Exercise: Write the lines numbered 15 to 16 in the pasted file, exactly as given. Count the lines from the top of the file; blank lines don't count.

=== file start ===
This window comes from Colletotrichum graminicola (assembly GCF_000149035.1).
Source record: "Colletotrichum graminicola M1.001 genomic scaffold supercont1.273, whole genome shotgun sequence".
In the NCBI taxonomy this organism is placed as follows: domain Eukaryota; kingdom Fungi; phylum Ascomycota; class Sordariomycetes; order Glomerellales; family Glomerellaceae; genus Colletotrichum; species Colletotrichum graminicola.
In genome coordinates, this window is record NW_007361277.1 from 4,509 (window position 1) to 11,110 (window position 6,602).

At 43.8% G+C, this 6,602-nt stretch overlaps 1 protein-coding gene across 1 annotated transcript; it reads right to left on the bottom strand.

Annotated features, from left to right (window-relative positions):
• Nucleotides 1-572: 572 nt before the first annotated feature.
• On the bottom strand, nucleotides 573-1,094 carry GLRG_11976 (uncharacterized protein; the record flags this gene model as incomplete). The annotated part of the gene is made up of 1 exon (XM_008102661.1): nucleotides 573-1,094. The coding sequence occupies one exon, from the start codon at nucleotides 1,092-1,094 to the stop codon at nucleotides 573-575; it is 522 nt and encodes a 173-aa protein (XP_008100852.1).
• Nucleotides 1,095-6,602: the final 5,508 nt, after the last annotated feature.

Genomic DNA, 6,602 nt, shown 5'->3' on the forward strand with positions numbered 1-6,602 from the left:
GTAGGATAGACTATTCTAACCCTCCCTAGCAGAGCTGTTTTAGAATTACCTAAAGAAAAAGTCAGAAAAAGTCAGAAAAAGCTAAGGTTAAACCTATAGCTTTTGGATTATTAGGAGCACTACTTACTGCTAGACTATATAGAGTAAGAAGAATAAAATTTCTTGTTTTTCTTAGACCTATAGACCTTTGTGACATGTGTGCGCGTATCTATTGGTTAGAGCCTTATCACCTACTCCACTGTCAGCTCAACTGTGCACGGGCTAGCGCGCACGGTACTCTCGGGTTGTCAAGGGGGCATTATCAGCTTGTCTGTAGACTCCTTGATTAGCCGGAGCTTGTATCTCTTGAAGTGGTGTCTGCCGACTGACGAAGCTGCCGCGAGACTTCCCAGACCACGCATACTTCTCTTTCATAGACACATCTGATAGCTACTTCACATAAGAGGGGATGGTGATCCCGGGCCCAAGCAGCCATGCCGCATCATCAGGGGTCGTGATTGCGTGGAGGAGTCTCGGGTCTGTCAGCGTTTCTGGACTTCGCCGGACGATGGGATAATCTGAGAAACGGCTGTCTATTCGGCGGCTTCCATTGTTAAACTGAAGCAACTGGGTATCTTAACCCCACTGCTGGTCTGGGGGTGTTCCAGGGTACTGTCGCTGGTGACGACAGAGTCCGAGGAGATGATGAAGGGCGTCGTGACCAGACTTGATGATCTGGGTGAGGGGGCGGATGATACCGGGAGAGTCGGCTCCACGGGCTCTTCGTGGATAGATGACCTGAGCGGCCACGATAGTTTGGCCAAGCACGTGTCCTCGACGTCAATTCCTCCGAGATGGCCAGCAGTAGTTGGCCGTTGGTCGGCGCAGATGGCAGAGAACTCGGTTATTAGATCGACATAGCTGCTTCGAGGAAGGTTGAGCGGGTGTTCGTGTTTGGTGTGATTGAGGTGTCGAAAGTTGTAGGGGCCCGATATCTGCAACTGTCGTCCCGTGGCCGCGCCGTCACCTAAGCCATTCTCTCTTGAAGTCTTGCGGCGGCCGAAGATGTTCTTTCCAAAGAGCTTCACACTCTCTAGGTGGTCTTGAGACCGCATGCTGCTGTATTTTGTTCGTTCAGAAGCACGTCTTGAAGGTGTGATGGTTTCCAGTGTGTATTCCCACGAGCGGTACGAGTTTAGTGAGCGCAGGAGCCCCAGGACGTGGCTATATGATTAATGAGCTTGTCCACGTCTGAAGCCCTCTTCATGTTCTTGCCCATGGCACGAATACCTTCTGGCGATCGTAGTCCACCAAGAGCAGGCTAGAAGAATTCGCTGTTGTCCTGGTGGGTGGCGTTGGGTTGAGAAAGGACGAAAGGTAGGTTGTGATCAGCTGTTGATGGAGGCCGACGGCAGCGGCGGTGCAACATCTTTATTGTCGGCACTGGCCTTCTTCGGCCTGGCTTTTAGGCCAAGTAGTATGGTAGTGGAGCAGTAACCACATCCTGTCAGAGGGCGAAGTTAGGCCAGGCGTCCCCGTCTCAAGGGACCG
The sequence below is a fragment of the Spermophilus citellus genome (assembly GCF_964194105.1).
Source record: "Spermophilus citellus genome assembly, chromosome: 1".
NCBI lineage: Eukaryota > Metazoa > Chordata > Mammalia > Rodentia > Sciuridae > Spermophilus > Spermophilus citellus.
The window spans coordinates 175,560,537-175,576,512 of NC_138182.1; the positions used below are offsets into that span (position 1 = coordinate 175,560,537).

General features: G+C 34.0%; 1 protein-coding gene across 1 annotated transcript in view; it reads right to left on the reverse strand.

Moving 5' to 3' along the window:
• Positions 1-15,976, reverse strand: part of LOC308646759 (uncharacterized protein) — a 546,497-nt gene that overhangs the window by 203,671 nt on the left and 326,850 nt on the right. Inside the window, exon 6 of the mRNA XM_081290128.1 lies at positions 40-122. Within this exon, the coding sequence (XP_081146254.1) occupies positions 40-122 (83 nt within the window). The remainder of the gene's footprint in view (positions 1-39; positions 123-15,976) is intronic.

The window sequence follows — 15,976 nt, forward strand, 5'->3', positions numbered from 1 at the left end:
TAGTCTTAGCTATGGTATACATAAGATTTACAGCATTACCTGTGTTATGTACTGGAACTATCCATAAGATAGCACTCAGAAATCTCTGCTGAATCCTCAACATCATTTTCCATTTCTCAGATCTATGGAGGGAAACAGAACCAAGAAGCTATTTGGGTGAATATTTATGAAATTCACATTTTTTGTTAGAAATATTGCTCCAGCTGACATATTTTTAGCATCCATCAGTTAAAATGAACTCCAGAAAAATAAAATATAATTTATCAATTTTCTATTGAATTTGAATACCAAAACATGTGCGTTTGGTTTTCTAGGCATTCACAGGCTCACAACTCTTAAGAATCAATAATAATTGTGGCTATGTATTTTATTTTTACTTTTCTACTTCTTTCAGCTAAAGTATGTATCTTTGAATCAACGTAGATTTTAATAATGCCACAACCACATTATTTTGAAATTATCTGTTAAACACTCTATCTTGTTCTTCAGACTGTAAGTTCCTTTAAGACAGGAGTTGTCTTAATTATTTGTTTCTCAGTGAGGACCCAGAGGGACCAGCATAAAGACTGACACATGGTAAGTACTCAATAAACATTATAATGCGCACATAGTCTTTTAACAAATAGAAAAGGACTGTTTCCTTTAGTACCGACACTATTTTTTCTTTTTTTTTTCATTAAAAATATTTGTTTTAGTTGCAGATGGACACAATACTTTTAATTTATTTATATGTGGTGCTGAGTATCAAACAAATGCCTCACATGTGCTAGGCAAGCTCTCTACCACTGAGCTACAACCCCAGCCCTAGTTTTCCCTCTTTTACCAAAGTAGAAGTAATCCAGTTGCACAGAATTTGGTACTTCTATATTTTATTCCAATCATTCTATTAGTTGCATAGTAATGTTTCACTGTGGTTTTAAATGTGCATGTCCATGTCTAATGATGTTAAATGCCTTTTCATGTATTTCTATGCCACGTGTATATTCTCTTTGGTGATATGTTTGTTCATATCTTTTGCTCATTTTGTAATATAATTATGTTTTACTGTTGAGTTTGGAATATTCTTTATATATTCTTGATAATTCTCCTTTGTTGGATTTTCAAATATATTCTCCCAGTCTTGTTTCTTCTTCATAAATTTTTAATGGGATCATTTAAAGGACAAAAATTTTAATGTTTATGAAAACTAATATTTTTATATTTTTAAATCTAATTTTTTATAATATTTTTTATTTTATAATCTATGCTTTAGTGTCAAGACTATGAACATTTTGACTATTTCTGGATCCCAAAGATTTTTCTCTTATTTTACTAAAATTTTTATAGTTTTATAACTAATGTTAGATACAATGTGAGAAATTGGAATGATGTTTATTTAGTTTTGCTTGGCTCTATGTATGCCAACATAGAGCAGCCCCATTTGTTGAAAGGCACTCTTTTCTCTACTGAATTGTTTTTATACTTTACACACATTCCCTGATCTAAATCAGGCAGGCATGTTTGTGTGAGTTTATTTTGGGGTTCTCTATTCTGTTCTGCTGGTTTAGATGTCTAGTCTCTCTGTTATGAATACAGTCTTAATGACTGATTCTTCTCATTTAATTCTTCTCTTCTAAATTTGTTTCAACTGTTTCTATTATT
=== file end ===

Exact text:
The window spans coordinates 175,560,537-175,576,512 of NC_138182.1; the positions used below are offsets into that span (position 1 = coordinate 175,560,537).

General features: G+C 34.0%; 1 protein-coding gene across 1 annotated transcript in view; it reads right to left on the reverse strand.